With the rough economy, many not quite retirement age people find that it’s tempting to draw early social security to help them make ends meet, but is this the best option out there? It’s essential to remember that in the event that even though a late-fifty-something may suddenly find themselves unemployed, it might not be time to “officially” retire.
Consider this: The FRA, or full retirement age according to social security is 66 years and two months. This is when you will be able to collect your full benefits according to your earnings record of the past. Although it is possible to file for benefits at the age of 62, you will only be able to enjoy about 74 percent of the benefits that you’ve earned. Plus, if you wait until you are 70 to file for benefits, you can actually earn credits on those benefits you’re entitled to; this will help you to get more money each month.
When you’re married, widowed or divorced, the decision of when to draw social security benefits can become even more complex. In fact, there are about 81 different Social Security benefit combinations for those that are married. An example would be when one spouse has been working, but the other has not; it might make sense to draw a spousal benefit when you’re 62, but defer personal benefits until 70. Benefits for spouses are 34 percent of the benefits of the spouse.
Add that to the fact that calculating benefits can be tough if you have spent time working as a teacher in some states.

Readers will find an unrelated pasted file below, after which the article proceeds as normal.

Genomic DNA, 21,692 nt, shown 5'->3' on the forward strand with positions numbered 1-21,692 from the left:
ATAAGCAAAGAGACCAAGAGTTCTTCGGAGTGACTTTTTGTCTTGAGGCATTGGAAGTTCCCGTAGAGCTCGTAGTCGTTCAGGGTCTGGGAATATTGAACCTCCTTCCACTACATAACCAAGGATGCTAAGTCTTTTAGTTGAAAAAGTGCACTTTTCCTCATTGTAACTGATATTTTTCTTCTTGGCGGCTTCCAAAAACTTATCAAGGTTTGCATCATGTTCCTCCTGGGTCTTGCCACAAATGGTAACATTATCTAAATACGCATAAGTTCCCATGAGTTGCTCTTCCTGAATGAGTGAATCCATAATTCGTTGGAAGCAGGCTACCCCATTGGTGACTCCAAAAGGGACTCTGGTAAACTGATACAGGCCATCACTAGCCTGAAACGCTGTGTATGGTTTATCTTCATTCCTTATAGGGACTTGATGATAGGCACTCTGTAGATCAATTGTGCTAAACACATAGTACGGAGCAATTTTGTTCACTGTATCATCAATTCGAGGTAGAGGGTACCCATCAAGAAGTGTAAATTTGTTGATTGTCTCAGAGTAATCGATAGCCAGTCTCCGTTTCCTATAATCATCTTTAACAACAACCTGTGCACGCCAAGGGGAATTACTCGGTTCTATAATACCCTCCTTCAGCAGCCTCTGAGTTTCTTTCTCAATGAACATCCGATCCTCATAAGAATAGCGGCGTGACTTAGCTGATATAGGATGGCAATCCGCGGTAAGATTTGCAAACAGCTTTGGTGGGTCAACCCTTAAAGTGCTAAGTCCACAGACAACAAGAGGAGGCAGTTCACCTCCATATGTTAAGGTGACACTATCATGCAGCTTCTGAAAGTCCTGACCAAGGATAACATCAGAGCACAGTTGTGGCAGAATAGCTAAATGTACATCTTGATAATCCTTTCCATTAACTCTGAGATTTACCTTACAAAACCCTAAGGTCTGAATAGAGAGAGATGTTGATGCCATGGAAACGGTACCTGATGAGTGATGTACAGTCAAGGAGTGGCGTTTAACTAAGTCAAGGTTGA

Instead of trying to draw early Social Security benefits, experts believe that a job loss is not the right time to depend on benefits. Many suggest that at least finding a way to earn money for the next few years can be better for finances in the long term. At the very least, avoid using social security until they reach their full retirement age. However, for those that want to explore all of their options, figure out what your benefit will be when you’re 62, then determine how much you will get at your full retirement age, and then find out what you would get if you could wait until you were 70.
Keep in mind that Social Security doesn’t send out paper statements anymore, so you will have to go to www.socialsecurity.gov and set up your account. Keep in mind that this is the only way that you will be able to find out about the benefit amounts that you will get.
The next step to deciding whether you should wait, or take social security benefits now is to look at www.socialsecuritytiming.com. This will help you to determine what strategies and benefits will be the best option for you.
You’ll have access to free calculators to get going, and it also offers a listing of advisors that are pros when it comes to Social Security benefits and can help you decide what timing will work best for your situation.
Losing a job so close to retirement can feel pretty scary, but when you’re prepared and know your options, you can ensure that you know your options and can maximize your quality of life now, and later in life.